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Homliy for 10/8/06 - P17 - Temple of the Living God

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  • Fr David Moser
    2 Cor 6:16-7:1 You are the temple of the Living God. Stop for a moment and consider that very remarkable statement – You are the temple of the Living God.
    Message 1 of 1 , Oct 7, 2006
      2 Cor 6:16-7:1

      You are the temple of the Living God. Stop for a moment and consider
      that very remarkable statement – You are the temple of the Living God.
      What a remarkable thing to say. We, who are creatures, and rebellious
      sinful creatures at that, are so loved and valued by God that He has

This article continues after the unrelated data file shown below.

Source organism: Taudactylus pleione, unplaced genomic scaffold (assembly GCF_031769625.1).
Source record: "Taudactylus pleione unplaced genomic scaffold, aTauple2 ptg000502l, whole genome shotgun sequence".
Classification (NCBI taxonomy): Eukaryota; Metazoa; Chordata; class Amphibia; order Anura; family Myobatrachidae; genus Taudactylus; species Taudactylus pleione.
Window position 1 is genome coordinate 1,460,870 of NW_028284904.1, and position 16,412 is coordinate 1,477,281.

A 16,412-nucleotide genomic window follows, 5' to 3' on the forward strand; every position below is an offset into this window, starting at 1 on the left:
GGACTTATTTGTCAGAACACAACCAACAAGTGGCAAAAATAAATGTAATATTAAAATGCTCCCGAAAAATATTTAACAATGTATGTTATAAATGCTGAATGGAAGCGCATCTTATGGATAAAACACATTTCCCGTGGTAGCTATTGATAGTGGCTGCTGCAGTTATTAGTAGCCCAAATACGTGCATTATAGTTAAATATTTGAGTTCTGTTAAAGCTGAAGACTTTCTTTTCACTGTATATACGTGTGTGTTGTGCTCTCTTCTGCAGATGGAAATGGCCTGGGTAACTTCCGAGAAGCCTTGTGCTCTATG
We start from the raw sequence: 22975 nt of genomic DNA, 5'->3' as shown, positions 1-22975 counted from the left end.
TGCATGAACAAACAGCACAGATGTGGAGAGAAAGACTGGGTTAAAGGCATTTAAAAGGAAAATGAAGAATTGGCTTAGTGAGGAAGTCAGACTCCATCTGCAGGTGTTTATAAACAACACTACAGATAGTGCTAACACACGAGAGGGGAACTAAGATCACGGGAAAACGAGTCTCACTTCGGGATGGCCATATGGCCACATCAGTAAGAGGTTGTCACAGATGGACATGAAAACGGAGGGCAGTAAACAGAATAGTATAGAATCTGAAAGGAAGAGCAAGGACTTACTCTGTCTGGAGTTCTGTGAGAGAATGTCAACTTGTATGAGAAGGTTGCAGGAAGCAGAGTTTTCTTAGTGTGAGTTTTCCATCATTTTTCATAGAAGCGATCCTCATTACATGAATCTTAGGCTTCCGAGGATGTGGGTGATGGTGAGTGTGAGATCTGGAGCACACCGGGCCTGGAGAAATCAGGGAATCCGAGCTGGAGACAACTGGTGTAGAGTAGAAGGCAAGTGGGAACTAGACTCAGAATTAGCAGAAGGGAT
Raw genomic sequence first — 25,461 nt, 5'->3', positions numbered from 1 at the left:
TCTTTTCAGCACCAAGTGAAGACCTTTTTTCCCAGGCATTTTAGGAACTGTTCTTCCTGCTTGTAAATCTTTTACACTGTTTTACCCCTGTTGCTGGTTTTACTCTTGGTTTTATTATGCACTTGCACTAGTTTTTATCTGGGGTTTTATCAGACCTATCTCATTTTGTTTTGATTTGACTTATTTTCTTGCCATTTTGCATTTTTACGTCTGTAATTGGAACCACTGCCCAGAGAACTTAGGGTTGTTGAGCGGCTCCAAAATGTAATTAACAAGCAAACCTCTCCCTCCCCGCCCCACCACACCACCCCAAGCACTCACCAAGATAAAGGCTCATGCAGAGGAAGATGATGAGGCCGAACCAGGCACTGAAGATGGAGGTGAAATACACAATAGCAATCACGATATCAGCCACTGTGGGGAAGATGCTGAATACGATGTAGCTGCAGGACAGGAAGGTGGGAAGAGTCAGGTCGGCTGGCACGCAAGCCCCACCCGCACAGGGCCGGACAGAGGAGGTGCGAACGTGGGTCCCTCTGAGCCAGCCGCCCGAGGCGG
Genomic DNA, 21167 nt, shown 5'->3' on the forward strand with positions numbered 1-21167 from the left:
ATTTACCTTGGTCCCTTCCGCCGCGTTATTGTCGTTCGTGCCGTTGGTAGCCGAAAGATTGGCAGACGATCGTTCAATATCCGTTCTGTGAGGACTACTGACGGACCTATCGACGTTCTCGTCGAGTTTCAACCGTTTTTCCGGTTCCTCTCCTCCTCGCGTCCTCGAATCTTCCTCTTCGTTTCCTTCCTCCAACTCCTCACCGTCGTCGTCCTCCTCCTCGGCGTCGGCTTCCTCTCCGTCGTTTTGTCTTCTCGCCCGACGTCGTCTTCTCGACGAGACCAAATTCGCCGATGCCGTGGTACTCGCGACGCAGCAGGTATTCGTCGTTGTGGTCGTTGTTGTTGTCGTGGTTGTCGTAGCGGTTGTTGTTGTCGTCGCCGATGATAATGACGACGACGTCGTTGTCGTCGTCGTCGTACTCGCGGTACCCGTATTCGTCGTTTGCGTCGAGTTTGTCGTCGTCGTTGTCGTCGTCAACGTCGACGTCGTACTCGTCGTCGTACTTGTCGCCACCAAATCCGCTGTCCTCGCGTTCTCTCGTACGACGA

chosen us for His temple. And then the Apostle quotes the promise of God
      to His chosen people and applies it to us who have been joined to Him in
      the Church and says, “I will dwell in them, and walk in them; and I will
      be their God, and they shall be my people.” See how close, how intimate
      the relationship with God to which we are called.

      Let us consider for a moment the nature of a temple. First, a temple is
      something that is specially constructed or built. It is something that
      is formed and shaped for the purpose of worship. In this manner, our
      temple here is built as a place of worship and we constantly add more
      and more to it so that our hearts and minds might be drawn to God – we
      put our “stamp” on it and continually refine its worshipful quality.